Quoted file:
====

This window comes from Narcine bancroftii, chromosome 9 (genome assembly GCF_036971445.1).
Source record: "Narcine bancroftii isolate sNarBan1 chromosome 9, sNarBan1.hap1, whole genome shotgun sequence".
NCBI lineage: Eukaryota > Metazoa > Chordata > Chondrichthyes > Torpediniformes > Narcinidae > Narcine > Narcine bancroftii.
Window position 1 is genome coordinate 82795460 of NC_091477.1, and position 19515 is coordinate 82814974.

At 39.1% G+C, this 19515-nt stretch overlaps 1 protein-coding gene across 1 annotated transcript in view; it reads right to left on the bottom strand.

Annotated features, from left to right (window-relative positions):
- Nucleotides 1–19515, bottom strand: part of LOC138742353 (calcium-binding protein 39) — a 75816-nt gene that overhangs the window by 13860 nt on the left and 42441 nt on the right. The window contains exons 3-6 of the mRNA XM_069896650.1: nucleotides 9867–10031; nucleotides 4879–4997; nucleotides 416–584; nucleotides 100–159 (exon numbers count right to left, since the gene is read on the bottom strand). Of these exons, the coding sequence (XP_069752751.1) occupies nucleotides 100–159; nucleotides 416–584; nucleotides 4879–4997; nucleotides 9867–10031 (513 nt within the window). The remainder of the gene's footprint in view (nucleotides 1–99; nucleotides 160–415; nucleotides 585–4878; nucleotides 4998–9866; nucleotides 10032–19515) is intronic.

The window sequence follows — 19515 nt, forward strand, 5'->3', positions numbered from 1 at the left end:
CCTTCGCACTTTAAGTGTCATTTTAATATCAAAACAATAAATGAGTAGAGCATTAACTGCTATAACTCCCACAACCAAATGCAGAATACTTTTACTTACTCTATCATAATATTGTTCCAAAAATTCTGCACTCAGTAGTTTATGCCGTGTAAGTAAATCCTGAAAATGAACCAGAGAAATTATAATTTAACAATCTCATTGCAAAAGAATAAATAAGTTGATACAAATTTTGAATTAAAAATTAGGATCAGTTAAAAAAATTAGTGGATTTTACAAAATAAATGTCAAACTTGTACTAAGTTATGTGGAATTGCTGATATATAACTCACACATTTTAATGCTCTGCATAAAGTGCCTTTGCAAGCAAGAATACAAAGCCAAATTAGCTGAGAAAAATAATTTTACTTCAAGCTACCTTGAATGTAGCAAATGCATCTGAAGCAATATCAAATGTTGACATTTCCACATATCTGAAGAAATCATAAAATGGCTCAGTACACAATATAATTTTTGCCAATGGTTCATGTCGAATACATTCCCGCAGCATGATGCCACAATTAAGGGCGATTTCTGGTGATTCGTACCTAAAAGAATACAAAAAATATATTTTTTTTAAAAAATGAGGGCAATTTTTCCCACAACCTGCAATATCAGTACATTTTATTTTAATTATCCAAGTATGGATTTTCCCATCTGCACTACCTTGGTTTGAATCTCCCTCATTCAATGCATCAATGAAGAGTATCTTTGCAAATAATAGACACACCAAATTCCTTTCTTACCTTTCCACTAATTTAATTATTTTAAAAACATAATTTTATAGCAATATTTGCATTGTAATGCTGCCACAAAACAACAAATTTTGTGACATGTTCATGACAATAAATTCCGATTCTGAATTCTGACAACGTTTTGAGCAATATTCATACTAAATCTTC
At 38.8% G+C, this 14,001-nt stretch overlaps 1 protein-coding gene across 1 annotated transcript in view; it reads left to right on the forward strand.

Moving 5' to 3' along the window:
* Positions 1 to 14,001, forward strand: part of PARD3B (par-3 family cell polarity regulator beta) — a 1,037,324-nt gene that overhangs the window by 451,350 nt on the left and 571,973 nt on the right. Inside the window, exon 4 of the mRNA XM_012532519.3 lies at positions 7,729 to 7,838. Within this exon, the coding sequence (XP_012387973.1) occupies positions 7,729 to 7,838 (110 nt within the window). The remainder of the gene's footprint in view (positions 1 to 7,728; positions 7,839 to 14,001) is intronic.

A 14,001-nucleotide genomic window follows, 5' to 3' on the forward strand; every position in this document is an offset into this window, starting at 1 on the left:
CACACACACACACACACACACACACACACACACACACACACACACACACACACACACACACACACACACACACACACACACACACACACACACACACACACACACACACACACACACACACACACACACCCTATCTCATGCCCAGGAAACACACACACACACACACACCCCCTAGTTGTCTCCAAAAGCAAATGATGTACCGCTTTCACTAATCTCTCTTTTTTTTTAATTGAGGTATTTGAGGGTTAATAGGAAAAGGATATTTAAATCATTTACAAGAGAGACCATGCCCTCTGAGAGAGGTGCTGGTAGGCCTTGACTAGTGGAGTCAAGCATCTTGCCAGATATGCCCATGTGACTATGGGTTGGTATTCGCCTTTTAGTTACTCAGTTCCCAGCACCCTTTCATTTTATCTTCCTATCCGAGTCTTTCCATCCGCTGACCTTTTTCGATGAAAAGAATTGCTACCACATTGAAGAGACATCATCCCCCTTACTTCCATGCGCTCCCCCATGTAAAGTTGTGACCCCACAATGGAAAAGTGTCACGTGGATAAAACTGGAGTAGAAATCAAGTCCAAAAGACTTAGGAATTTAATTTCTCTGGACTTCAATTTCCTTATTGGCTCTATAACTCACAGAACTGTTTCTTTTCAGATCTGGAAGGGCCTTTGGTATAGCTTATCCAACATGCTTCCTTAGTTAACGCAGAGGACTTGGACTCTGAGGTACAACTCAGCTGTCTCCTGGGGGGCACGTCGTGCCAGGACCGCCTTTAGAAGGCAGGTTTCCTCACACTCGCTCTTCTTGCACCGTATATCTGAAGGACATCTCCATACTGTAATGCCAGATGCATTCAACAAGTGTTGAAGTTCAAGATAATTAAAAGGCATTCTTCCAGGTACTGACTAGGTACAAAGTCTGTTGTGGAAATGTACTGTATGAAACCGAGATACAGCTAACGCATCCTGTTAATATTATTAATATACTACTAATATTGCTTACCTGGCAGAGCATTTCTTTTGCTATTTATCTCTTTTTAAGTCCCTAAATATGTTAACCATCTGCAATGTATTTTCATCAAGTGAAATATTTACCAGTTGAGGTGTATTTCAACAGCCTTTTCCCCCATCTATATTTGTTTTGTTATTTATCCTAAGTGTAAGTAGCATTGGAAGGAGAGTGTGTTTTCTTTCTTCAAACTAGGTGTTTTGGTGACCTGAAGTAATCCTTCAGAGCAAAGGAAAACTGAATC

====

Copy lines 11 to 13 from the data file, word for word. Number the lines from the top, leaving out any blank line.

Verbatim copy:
Moving 5' to 3' along the window:
* Positions 1 to 14,001, forward strand: part of PARD3B (par-3 family cell polarity regulator beta) — a 1,037,324-nt gene that overhangs the window by 451,350 nt on the left and 571,973 nt on the right. Inside the window, exon 4 of the mRNA XM_012532519.3 lies at positions 7,729 to 7,838. Within this exon, the coding sequence (XP_012387973.1) occupies positions 7,729 to 7,838 (110 nt within the window). The remainder of the gene's footprint in view (positions 1 to 7,728; positions 7,839 to 14,001) is intronic.

A 14,001-nucleotide genomic window follows, 5' to 3' on the forward strand; every position in this document is an offset into this window, starting at 1 on the left: